How Mody Maor has transformed the New Zealand Breakers

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It's 3:45pm and New Zealand Breakers head coach Mody Maor demands the ESPN crew leave practice, adamant his scheduled time for media access had not yet arrived.

"I said 4pm and I'm a man of my word," Maor deadpans.

After walking away to begin the next drill, he turns around, "I'm joking," he says with a smile.

It's just one interaction of many that mix charm and intensity, though after spending an afternoon observing Mody Maor and the New Zealand team, it's abundantly clear he has the squad's full attention.

"Energetic, passionate, motivating," Breakers forward Tom Vodanovic responds when asked to describe the first-year head coach.

"He comes in the building and you all feel like you're working to the same common goal but he's also there to help you get to your own personal goals. He's hard, we've had a gruelling preseason, I think we've earned the spot we're at."

The Breakers enter the FIBA break second in the standings with a 6-3 record, developing a hard-nosed defensive style that sees them ranked first in the league on that end, giving up just 101.8 points per 100 possessions. Despite rattling off what most would consider an impressive start, Maor seems perplexed by the praise.

"Do you want my honest answer?" he asks.

"For me it hasn't clicked yet. We're good, but we need to be better. We're far from maximising our potential. I'm very happy with our progress, I'm very happy with the first steps, I'm happy that we look like a team. There is a unit forming, but from a defensive standpoint I think there is still a lot more."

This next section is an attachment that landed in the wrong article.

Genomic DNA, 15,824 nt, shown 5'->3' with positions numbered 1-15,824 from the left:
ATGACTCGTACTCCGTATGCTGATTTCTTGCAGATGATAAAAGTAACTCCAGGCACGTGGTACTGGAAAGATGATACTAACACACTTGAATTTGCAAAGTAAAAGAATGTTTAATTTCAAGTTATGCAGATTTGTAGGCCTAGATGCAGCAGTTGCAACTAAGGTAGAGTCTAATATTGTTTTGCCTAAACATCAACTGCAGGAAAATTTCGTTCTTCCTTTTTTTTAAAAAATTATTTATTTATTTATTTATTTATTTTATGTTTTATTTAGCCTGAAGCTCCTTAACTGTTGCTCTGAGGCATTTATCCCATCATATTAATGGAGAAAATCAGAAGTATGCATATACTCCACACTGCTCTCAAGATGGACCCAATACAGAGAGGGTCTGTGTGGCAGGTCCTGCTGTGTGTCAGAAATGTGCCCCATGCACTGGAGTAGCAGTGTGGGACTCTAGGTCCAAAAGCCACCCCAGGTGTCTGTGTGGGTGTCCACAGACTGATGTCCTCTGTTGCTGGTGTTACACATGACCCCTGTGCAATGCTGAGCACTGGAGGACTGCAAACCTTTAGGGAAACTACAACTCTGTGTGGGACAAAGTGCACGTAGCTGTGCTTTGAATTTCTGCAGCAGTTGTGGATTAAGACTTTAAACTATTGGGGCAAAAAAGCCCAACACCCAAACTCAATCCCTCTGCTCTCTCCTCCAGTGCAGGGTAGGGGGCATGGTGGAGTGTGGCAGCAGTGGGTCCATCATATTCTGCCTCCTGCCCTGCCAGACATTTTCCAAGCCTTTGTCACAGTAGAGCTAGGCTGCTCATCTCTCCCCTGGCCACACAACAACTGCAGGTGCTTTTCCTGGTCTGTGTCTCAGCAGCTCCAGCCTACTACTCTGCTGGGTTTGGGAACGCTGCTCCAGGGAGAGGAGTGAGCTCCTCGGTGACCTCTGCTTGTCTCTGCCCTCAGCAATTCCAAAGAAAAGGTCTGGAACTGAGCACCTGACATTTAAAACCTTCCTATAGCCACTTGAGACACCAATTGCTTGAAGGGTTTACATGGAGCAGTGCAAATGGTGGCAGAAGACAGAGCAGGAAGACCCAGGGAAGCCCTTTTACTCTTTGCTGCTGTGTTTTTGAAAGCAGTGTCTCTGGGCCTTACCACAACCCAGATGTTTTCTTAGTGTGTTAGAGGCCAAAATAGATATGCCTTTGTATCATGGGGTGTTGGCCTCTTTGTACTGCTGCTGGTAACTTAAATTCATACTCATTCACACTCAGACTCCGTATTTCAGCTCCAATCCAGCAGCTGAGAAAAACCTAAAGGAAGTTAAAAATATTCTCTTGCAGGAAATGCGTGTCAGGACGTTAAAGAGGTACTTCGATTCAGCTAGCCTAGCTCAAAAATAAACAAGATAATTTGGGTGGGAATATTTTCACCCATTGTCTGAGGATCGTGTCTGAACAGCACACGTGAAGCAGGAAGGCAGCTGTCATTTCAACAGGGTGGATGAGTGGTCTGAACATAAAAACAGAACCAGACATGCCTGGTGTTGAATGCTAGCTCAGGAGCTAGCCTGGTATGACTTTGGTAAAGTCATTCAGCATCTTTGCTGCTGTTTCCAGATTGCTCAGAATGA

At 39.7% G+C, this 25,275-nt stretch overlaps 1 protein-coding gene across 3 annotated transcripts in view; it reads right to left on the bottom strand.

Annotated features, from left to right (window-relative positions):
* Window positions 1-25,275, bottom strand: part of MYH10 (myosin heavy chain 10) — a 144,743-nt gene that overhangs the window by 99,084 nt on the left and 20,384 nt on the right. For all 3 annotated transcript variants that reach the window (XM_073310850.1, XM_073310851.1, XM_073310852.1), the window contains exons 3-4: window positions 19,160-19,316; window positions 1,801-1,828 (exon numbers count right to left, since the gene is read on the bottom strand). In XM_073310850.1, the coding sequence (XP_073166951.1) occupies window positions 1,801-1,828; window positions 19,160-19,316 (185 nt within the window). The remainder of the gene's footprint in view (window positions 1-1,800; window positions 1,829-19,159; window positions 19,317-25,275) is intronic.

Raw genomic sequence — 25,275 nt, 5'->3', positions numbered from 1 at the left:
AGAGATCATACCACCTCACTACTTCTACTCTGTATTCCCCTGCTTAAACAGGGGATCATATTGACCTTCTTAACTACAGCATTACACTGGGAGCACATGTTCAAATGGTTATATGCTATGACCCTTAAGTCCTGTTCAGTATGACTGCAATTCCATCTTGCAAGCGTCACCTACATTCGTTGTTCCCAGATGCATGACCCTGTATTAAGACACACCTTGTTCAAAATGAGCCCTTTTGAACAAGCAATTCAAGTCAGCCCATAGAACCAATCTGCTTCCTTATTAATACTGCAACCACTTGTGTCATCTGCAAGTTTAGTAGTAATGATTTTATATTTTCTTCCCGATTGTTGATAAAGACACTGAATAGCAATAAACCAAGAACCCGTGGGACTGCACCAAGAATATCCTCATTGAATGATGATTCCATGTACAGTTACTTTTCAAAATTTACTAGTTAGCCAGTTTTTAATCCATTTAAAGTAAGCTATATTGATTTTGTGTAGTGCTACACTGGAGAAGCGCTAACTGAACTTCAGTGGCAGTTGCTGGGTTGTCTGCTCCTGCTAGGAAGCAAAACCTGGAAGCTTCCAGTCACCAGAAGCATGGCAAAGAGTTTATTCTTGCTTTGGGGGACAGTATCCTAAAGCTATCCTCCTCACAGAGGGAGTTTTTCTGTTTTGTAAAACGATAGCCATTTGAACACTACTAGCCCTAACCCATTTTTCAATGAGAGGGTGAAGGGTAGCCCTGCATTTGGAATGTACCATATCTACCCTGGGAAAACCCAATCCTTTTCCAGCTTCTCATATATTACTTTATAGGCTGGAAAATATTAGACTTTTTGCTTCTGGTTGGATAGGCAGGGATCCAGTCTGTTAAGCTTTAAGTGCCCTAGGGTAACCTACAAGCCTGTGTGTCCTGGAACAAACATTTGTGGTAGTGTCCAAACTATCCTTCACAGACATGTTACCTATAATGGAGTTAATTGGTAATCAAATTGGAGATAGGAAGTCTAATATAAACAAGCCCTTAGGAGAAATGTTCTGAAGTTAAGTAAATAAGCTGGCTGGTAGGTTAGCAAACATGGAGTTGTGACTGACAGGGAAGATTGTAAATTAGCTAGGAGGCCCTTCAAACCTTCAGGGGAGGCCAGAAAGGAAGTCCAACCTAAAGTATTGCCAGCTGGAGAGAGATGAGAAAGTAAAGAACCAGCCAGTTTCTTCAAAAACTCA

The defensive identity of the Breakers roster is by design, with Maor and the front office seeking team-first personalities in a job where individual success can often be at the forefront for players looking to further their career and secure their future.

"The first thing you look at is who you're building your team with. We wanted to bring people that want to be part of something. The first step is getting everyone connected to the same goal, to having one common goal," Maor explains.

"Once you have those goals, it's everybody understanding why you do things and how that connects to the goal. I think we've done that really well and the guys have bought into those ideas and those concepts, I think that's what you see."

Multiple rival clubs quietly praised the import trio of Barry Brown Jr., Dererk Pardon and Jarell Brantley to ESPN in the preseason, believing they could rival the best international group in the league.

"You don't know somebody until you've coached them, you don't know somebody until you've been together. It's like when you go on a date, you try and figure out as quick as you can what they value and who they are, what makes them tick.

"You try to get a good feel for who they are as humans. Who they are as basketball players usually shows on film so it's trying to do as much work as you can before and pray that you got it right because it doesn't always work."

The first-year head coach won't seek to claim any credit, though his players are more than happy to heap praise on his ability to extract the best out of individual talents.

Breakers guard Will McDowell-White has publicly praised Maor's developmental prowess as a coach, with ESPN understanding the the guard had multiple lucrative offers to sign with rival NBL clubs over the offseason. Instead, he chose to remain in New Zealand for a third season, pointing to Maor as one of the big reasons for staying with the club.

"He's just passionate. He loves the game and everything about it," McDowell-White explains. "I don't think I've spoken to him about anything but basketball. He just invests so much time in us and believes in us one hundred percent. He boils everything down to every minor detail you can think of and those small areas make the biggest difference in games."